There is always dynamic tension within an organisation or any group of people. There are many influencing factors, both internal and external. Personality and character affect how individuals and groups identify with and react to contentious issues and opinions. All this tension challenges leaders to maintain balance and harmony, cohesion and momentum.
Using war as the most extreme example of conflict, these are some of the words and phrases that could be used to describe the path that leads from hostility to reconciliation. They are reminders of how disputes have been resolved but also that smaller internal divisions can grow into chasms if they are not addressed.
- No man’s land
- Demilitarised zone
- Neutral ground
- Bridging the gap
- I think I know you
- You think you know me
- Arbitration and negotiation
- Truth and reconciliation
- Brokering peace
- Peace negotiations
- Conflict resolution
- Peace treaty
- Cooperation and security
Conflict resolution is conceptualised as the methods and processes involved in facilitating the peaceful ending of conflict and retribution. Committed group members attempt to resolve group conflicts by actively communicating information about their conflicting motives or ideologies to the rest of group (e.g., intentions; reasons for holding certain beliefs) and by engaging in collective negotiation. Dimensions of resolution typically parallel the dimensions of conflict in the way the conflict is processed. Cognitive resolution is the way disputants understand and view the conflict, with beliefs, perspectives, understandings and attitudes. Emotional resolution is in the way disputants feel about a conflict, the emotional energy. Behavioural resolution is reflective of how the disputants act; their behaviour. Ultimately a wide range of methods and procedures for addressing conflict exist, including negotiation, mediation, mediation-arbitration, diplomacy, and creative peacebuilding. Source: Wikipedia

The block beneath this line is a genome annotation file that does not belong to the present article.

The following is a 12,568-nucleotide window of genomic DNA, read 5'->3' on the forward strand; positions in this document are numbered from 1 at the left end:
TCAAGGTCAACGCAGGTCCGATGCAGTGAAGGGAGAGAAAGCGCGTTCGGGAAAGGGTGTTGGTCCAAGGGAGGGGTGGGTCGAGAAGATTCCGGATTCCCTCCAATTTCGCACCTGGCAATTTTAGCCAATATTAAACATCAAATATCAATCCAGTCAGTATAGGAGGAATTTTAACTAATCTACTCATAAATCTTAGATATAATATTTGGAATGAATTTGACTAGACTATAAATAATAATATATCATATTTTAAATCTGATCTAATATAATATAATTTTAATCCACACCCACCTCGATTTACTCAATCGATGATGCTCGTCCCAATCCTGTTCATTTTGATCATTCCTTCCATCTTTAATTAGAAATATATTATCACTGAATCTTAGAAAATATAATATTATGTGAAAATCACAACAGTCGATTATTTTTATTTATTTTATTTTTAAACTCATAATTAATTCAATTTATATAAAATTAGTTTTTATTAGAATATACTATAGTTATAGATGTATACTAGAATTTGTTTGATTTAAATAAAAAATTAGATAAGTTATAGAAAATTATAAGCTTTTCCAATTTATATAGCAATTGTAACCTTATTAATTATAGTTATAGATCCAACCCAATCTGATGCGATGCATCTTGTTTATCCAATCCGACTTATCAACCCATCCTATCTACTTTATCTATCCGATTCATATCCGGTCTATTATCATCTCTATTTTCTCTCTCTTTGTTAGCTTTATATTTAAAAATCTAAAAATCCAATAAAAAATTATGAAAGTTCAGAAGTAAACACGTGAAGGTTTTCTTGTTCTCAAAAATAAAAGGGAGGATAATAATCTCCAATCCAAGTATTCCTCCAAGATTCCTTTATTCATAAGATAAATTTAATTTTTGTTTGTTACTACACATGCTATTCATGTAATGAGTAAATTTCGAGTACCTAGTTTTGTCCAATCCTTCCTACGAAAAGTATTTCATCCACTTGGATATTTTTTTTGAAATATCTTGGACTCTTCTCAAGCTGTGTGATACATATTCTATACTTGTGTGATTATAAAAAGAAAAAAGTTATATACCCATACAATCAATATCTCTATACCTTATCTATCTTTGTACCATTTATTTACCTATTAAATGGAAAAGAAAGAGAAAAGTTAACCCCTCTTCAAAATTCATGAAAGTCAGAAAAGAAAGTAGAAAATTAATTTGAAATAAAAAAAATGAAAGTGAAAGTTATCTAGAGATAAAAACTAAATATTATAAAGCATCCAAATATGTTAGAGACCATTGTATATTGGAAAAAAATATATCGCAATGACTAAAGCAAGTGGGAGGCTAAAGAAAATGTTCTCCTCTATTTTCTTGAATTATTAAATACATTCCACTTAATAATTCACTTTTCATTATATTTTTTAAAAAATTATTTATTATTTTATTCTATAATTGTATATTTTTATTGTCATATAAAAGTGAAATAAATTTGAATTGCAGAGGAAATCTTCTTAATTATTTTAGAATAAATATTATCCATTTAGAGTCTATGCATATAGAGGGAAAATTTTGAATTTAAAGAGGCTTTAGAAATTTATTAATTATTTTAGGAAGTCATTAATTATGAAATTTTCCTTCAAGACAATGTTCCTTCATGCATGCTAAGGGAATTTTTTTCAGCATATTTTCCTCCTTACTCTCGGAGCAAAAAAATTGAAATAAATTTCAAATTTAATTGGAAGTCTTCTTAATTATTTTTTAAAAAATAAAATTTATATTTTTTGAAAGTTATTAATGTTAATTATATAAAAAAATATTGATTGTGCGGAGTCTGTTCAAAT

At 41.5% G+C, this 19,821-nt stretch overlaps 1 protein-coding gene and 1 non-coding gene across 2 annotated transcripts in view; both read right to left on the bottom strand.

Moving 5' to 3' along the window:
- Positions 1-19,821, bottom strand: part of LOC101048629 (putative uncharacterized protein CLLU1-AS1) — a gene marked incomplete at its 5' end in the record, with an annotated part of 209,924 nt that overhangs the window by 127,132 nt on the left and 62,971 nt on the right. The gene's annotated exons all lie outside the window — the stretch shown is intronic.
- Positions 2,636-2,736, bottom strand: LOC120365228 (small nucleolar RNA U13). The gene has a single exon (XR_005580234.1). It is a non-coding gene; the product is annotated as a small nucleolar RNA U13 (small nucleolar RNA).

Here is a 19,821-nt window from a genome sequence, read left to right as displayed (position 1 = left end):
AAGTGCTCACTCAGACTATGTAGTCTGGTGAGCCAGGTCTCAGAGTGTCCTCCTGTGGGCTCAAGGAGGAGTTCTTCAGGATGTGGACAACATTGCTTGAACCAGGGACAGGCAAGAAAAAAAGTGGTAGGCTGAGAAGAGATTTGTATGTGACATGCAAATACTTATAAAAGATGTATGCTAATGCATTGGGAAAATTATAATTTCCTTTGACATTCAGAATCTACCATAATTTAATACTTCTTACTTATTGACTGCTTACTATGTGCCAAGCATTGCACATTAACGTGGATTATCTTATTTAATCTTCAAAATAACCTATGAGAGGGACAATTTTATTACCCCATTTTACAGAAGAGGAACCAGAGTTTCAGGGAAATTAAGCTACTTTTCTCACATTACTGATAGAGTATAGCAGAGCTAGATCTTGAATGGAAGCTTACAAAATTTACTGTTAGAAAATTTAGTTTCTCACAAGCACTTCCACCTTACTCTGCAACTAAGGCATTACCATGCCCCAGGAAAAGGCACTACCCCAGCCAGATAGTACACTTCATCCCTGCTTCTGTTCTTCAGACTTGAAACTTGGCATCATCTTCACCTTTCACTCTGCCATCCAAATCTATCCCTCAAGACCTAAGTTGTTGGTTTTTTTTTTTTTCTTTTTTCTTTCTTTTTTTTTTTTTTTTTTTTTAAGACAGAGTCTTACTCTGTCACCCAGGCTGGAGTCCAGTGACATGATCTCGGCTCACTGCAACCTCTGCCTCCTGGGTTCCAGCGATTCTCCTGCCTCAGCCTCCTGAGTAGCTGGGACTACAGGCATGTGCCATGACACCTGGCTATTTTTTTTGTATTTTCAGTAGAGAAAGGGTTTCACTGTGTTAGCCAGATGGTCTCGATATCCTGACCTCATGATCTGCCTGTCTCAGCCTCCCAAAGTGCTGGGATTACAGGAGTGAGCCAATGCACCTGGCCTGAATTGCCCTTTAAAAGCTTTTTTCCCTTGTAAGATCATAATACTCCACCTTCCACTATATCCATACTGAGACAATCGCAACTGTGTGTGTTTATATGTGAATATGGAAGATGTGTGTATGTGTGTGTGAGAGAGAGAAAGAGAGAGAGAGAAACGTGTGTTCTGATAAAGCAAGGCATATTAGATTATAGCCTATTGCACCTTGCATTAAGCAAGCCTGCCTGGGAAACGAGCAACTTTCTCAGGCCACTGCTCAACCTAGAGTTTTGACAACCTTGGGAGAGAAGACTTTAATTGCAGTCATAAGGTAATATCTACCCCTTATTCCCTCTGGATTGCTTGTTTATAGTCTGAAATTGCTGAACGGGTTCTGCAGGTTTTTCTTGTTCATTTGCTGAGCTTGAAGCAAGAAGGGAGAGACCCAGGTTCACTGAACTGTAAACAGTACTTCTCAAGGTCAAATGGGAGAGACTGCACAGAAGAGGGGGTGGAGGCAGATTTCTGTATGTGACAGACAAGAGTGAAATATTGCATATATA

This scenario describes conflict (or competition) between different “armies” and the obvious analogy is with companies fighting battles in the marketplace. Equally important are the simmering disagreements, resentment and plotting that can occur naturally within groups (for example, in departments, divisions, areas, teams, or market sectors.) A lack of trust, understanding or appreciation can fester and develop into suspicion, fear and insecurity. It may sound dramatic, but mutual understanding and empathy can quickly turn into hostility and subterfuge.
Acquiring strength through unity
There is essentially only one indispensable ingredient in the peace process and that is dialogue. Without discussion there can be no arbitration, no brokering of agreement, no positive resolution and no recognition of a mutually beneficial plan for future progress.
Performance improvement is rooted in an open and honest assessment of methods and results, an inventory of resources and a collective commitment to change. None of that can be achieved without dialogue. Meeting face to face is the best way to find common ground and to share beliefs and concerns. Empathy only happens when understanding and appreciation is gained of the other side’s situation and point of view. Eliminating prejudice and dispelling myths help to clear the way towards mutual acceptance and the willingness to co-operate and unite in pursuit of shared values and objectives.
We believe that corporate meetings, conferences, team building activities, hospitality events, incentives and recognition awards programmes all contribute in measurable ways to strengthening bonds and avoiding damaging divisions. They should be seen as the glue that holds corporate communications together and helps to spread ideas and ambition across organisations.
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